The above print is something I worked on last weekend. I had it professionally retouched and I’m really pleased with it…
Today I’v also (finally!) opened an online store selling digital prints of my images. There’s only one on there so far but I promise I’ll be adding more soon…
If you’d like to check out the print(s) please visit my Etsy store by clicking here.
It was 1980 and The Buggles burst into a verse of “Video killed the radio star”. It sounded like a warning, a premonition and a war cry all in one. Just one year later MTV launched and it would go onto become a phenomenon and video did indeed kill the radio star… Of course radio was still around and still relevant for that matter, it was just no longer necessary for an artist or band to “make it”. They had other outputs, other ways. The “look” and appearance of a band had never been more important. Flamboyancy took over. Whilst commercial radio continues to exist to this day, I would think a band or artist are more likely to be discovered on a podcast, or a Spotify playlist as far as audible measures are concerned. Of course the music video is possibly more important than ever with the runaway, commercial success of YouTube.
When I saw that the original Netflix film ‘Rome’ had been Oscar nominated it made me ask if the age of cinema is coming to an end. Perhaps with escalating prices, Hollywood embarrassments and scandals along with streaming service providers offering genuine content, it can now be said that streaming is going to kill the movie star. You have to believe people in Hollywood can see it themselves. There has recently been a host of what would be considered Hollywood golden A stars signing up to do movies and tv series on streaming services. What if this is their curve point? They tried 3D to make the cinema experience more interactive but in reality, it only had limited success – if you need glasses to watch a movie – try putting your specs, over your specs. Or maybe you could pay thirty bucks for you and your partner to sit in a room next to the annoying person who needs a toilet break every three minutes in between eating his nachos, checking his phone and talking to his partner… It’s not going to be an easy task for them is it? Can the Hollywood elite turn it around, when the tide seems to be ever changing against them?
£10 a month for Netflix is great value for money and the content is constantly updating and changing. It is actually their original content that has always been invaluable to gaining me as a customer (or consumer). In the last decade or so, I can’t help but think the movie industry has had ample chances to turn it around, but have largely failed every time. Similar plots, the same old tired actors been cast as the same old, tired characters. Sequel after sequel after sequel with little or no emphasis placed on either young film makers or female writers/directors?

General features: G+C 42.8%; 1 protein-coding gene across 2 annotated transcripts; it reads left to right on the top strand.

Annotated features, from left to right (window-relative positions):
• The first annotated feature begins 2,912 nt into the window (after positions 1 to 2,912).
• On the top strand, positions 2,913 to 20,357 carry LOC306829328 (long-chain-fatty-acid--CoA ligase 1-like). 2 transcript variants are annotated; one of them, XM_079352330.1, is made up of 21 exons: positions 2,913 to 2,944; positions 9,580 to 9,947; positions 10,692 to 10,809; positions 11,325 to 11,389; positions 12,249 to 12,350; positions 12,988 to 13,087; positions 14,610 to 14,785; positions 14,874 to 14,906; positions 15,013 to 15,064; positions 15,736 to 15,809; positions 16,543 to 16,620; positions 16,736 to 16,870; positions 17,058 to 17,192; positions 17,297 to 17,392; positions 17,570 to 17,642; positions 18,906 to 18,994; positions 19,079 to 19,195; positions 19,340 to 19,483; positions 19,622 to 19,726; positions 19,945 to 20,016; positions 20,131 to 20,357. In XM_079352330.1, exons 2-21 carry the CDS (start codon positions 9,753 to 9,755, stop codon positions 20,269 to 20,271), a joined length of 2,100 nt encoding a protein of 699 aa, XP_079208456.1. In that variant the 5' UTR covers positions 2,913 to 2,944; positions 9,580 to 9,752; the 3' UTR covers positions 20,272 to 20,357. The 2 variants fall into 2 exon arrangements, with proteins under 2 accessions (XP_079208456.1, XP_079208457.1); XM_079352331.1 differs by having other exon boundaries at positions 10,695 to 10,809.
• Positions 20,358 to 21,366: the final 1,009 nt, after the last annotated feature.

Surely it stands to reason that the next and future generations of filmmakers don’t have a cinema release within their dreams, but a Netlfix release?
This past Christmas my wife bought me the MiNT Camera TL70 – a twin lens reflex camera that shoots on Fujifilm Instax Mini film. It’s a beautiful looking camera, modelled and designed on the vintage twin lens camera systems.
The camera, has a aperture range of f5.6 to f.22 and boasts a shutter speed range of of 1/500 – 1 second in Automatic mode and up to 10 seconds in Bulb mode.
Since having the camera I’ve mostly shot fashion shoots with my wife as well as snapshots whilst out walking, as I’ve not yet felt confident enough to use the camera in a pro shoot. In fact, after shooting approximately 8 rolls of film, I think it’s only now that I’m getting used to the cameras capabilities and limits – both of which, there are many.
I absolutely adore this camera but it definitely has its quirks. Focusing, can at times be difficult, but if you get the focus right, with enough light, the f5.6 aperture can look incredible. In fact I would definitely suggest it has been worth the perseverance.
I have long loved Polaroid film and instant photography in general – I think it’s about having something physical and present in your hand as soon as the shutter is released. Watching the image appear – just like I did in a darkroom all those years ago, has never lost it’s magic for me. It’s one of those things that can remind you of why you fell in love with photography in the first place. I think personally for me recently Polaroid film has just outpriced itself somewhat – I still love the square format but at almost £20 for 8 exposures, I find it hard to compete with the Instax at £15 for twenty – and sometimes cheaper.
My portraits have definitely got better, the more I have come to understand the camera. Just below is one of the very first portraits I took with the Fujifilm black and white Instax film, and to the right of it is one of the latest images I have taken – both on the sytems f5.6 aperture.
There’s a definite “mood” to the portraits it takes which I really like.
In a world where everyone has a camera in their pocket – the MiNT is a definite conversation starter. I’ve been asked about the camera on several occasions whilst out shooting. Good or bad (good in my case) it’s probably about as “hipster” as it gets!
If you’re someone who likes to shoot Instax film, ‘d definitely recommend this camera. Quirks and all – it is just so much fun to use for portraiture and still life.
You can follow my adventures with my mint on my specific Instagram page here.